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Wins, not Hawkins’ nice-guy image, only way to get CU on track

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By Michael Hicks

 

Dan Hawkins, if nothing else, was humbled by the prolonged introduction he received.

“You’ve gone over too far,” Hawkins proclaimed to the overzealous Colorado Buffaloes supporter.

Eight minutes after the intro started -- and two minutes after Hawkins had already taken his spot at the microphone -- the CU head football coach started his speaking engagement with the Mountain Foothills Rotary Club at Mount Vernon Country Club on June 2. Quick-witted and not taking himself too seriously, Hawkins entertained a crowd of about 30 for roughly 45 minutes, answering any and all questions as forthright and honestly as he could.

Hawkins came off as a likeable character, which, for him, is a good thing. He needs all the support he can get these days. Though he gained a vote of confidence from CU athletic director Mike Bohn, Hawkins stands as the only coach in school history to have four consecutive losing seasons. Not even a 6-7 campaign in his second year that included a berth in the Independence Bowl can change that.

“The hardcore Buffs probably thought once I got into the Rocky Mountain and all this thin air made my brain not work so well,” said the 49-year-old Hawkins, who enters the 2010 season with a 16-33 record at Colorado.

That’s a far cry for a man who led Willamette University to 40 wins in five seasons and a spot in the NAIA championship game in 1997.

That’s a far cry for a man who put Boise State football on the map with a 53-11 record that included four Western Athletic Conference titles -- three outright -- and won 31 consecutive games with the Broncos.

But it’s not a far cry for a man who has coached the Buffaloes to just two wins in 22 road games since coming to Boulder. Yet, for better or worst, the UC-Davis graduate has the support of the CU athletic department, in particular Bohm.

“Coach Hawkins represents a level of competitive spirit, integrity, work ethic and passion that will serve this institution, football program and entire athletic department for many years to come,” Bohm said in a pre-speech release.

That’s all fine and dandy, but won’t the ultimate reasoning for bringing Hawkins here to Colorado be whether or not the Buffaloes win on the football field?

Sure the program is succeeding academically. CU had its best fall GPA in history last year, its best spring GPA ever in the program, and this summer, it will graduate every single senior off last year’s team, said Hawkins. Shoot, the team even has had moderate success in getting players to the pros with four players drafted in four years, but six players signing as free agents this offseason.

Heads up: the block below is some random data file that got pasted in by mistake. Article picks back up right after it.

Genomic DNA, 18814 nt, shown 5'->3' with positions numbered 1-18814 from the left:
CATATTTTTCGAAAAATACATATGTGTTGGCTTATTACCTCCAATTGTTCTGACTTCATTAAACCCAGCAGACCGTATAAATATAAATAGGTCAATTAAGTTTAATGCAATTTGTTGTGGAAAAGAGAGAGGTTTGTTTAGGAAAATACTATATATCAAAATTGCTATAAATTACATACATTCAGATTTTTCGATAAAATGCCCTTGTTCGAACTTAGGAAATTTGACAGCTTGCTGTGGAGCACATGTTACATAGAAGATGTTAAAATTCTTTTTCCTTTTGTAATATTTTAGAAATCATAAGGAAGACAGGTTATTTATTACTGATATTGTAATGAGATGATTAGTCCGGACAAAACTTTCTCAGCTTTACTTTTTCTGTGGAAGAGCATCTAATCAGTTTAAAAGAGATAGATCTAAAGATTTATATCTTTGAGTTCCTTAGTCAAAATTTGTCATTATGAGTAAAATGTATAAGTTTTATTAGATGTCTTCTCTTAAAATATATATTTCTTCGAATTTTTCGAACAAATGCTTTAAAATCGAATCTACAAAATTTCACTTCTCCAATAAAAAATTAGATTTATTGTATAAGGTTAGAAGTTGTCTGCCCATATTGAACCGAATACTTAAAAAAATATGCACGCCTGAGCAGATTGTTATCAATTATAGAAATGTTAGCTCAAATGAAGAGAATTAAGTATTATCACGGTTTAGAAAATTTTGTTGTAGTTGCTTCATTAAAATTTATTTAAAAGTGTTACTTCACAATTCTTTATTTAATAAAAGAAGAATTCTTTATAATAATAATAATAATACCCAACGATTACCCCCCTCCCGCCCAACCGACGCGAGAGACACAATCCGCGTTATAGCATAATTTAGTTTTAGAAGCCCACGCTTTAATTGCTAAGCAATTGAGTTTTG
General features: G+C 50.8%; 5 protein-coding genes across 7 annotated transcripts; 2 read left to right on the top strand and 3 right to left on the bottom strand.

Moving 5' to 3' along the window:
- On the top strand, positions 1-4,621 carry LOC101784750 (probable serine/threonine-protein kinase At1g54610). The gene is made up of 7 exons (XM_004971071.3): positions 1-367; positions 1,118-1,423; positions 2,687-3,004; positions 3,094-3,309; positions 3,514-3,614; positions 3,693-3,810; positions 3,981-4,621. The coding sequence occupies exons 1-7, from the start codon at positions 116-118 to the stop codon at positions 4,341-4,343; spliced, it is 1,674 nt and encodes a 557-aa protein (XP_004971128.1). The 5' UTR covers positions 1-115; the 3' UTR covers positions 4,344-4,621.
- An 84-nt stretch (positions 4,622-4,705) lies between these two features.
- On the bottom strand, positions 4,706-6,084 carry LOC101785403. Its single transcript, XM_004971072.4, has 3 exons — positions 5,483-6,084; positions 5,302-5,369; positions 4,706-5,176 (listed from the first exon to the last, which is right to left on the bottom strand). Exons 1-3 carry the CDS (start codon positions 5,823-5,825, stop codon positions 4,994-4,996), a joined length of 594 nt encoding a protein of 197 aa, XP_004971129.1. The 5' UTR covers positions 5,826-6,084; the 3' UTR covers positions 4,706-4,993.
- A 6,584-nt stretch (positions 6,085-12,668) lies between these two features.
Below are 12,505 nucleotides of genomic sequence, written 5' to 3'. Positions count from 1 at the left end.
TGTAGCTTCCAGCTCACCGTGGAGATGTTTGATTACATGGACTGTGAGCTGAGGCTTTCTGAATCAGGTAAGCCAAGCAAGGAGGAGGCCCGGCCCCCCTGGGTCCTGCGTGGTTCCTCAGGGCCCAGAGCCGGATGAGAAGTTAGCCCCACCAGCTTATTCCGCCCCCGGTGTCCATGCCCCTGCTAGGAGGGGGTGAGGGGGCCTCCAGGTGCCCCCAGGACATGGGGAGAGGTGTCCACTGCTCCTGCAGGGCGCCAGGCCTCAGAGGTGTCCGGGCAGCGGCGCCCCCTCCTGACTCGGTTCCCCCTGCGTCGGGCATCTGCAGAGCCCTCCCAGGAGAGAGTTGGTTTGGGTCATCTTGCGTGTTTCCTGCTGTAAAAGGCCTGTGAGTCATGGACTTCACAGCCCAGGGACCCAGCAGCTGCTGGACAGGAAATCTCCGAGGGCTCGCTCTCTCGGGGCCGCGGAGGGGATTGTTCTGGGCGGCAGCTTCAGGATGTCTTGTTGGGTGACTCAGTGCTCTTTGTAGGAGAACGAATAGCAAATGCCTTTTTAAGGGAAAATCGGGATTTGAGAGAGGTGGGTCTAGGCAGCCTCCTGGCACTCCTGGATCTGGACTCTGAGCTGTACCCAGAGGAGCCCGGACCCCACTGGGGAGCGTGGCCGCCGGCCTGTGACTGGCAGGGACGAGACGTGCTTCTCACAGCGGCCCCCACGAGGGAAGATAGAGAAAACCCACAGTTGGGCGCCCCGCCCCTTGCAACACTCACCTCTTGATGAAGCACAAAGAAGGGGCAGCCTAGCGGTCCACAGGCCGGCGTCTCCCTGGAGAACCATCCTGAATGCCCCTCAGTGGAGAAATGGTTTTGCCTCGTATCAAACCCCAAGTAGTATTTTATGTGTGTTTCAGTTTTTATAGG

But then there’s the flip side. Only Chuck Fairbanks, from 1979-81, and Bud Davis, in 1962, have a worst winning percentage than Hawkins while at CU. Furthermore, the last coach to have three straight losing seasons was Bill McCartney, from 1982-84, and that was after he replaced Fairbanks, who never had a winning season in three years at the helm.

Hawkins will tell you that he believes everybody has a purpose in life and that sometimes that purpose is a little harder to achieve than others. He’ll tell you what CU needed is what he’s got. That he brings the integrity to rebuild an academic institution that had seen better days than there were at the end of the Gary Barnett era.

And he’s right.

Considering, unlike his predecessors, he has to deal with not only bringing in quality football players but smart ones at that. He has to ensure that they graduate as well, not just succeed on the football field. CU is the Stanford, Vanderbilt and Northwestern of the Big 12. So where has that gotten those teams. How about four winning seasons -- COMBINED -- the past four seasons.

But nobody said multi-tasking with all of those issues while trying to win would be easy. Hawkins knows that. But if he’s going to win, like he’s done in the past, he’s going to do it the right way.

Sure getting CU on track on the playing field has taken longer that Hawkins thought it would. And he’ll tell you nobody -- not even his biggest supporters -- want to win more than him. But he also believes his team is closer than last year’s 3-9 record would indicate.

“We’re right there, a kick here, a penalty here, a turnover there,” Hawkins said. “Our quest for our guys is can we get three plays better.”

If that’s the case then who knows maybe CU will be right there competing with the Oklahoma’s and Texas’ of the world. Even if that means a move to the Pac-10, as has been rumored. If not, Hawkins, even as nice of a guy as he can be, may not be around to see the Buffaloes return to glory, whenever that will be.